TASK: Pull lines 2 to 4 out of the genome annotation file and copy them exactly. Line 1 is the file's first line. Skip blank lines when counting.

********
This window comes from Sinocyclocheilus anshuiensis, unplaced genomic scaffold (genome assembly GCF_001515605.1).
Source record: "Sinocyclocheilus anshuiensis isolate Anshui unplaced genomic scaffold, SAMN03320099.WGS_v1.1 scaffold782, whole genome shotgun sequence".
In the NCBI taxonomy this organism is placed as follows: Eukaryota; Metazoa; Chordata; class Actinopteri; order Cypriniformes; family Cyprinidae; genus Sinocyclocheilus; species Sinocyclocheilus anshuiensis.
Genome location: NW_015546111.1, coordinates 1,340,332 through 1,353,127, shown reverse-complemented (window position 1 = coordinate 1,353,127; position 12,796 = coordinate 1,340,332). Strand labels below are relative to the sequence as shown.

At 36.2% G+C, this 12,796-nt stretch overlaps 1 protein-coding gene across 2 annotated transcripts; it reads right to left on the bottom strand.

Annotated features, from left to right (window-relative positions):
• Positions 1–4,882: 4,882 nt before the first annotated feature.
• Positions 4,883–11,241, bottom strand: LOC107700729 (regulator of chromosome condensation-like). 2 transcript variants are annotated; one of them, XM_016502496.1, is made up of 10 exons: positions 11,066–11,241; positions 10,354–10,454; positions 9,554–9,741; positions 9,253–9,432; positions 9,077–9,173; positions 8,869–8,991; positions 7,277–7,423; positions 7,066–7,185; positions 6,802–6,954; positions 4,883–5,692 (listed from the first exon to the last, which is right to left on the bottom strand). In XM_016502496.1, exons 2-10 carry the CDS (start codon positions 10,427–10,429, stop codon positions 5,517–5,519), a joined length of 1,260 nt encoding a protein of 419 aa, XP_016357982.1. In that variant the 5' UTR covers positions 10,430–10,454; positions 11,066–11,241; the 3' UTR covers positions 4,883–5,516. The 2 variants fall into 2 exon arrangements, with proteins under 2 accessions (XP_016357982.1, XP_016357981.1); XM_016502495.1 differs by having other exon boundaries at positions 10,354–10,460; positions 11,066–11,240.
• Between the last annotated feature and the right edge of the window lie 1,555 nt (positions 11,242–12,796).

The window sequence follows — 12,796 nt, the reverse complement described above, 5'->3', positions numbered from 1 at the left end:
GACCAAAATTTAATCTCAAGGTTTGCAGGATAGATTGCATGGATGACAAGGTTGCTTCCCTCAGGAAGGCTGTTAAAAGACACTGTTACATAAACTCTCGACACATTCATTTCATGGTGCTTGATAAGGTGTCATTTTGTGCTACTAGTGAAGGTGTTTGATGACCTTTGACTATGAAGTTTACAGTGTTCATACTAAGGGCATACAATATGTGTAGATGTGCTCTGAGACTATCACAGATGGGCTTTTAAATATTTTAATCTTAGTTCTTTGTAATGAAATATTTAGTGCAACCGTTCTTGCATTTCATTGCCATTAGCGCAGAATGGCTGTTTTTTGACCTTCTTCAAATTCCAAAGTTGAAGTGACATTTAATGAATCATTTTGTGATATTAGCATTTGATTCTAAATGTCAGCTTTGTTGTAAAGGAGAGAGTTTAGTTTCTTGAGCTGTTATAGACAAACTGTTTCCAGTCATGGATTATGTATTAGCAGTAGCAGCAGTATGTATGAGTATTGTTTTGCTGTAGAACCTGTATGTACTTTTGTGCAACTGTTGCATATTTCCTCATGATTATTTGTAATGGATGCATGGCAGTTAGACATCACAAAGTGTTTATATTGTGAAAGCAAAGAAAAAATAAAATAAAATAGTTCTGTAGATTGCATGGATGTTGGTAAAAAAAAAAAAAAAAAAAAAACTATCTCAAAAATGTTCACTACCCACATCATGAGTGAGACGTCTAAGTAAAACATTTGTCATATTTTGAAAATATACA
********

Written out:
Source record: "Sinocyclocheilus anshuiensis isolate Anshui unplaced genomic scaffold, SAMN03320099.WGS_v1.1 scaffold782, whole genome shotgun sequence".
In the NCBI taxonomy this organism is placed as follows: Eukaryota; Metazoa; Chordata; class Actinopteri; order Cypriniformes; family Cyprinidae; genus Sinocyclocheilus; species Sinocyclocheilus anshuiensis.
Genome location: NW_015546111.1, coordinates 1,340,332 through 1,353,127, shown reverse-complemented (window position 1 = coordinate 1,353,127; position 12,796 = coordinate 1,340,332). Strand labels below are relative to the sequence as shown.